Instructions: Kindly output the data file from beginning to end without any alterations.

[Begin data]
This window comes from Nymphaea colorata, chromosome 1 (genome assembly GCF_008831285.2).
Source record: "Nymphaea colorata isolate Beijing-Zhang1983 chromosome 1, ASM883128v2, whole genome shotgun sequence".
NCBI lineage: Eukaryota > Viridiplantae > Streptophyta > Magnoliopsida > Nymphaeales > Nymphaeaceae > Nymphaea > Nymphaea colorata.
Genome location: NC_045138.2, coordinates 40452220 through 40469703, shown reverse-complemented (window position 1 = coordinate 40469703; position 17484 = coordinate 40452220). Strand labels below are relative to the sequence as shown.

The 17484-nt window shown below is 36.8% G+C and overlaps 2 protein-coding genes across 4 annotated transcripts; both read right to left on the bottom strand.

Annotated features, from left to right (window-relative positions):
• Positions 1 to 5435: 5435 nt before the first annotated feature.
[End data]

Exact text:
This window comes from Nymphaea colorata, chromosome 1 (genome assembly GCF_008831285.2).
Source record: "Nymphaea colorata isolate Beijing-Zhang1983 chromosome 1, ASM883128v2, whole genome shotgun sequence".
NCBI lineage: Eukaryota > Viridiplantae > Streptophyta > Magnoliopsida > Nymphaeales > Nymphaeaceae > Nymphaea > Nymphaea colorata.
Genome location: NC_045138.2, coordinates 40452220 through 40469703, shown reverse-complemented (window position 1 = coordinate 40469703; position 17484 = coordinate 40452220). Strand labels below are relative to the sequence as shown.

The 17484-nt window shown below is 36.8% G+C and overlaps 2 protein-coding genes across 4 annotated transcripts; both read right to left on the bottom strand.

Annotated features, from left to right (window-relative positions):
• Positions 1 to 5435: 5435 nt before the first annotated feature.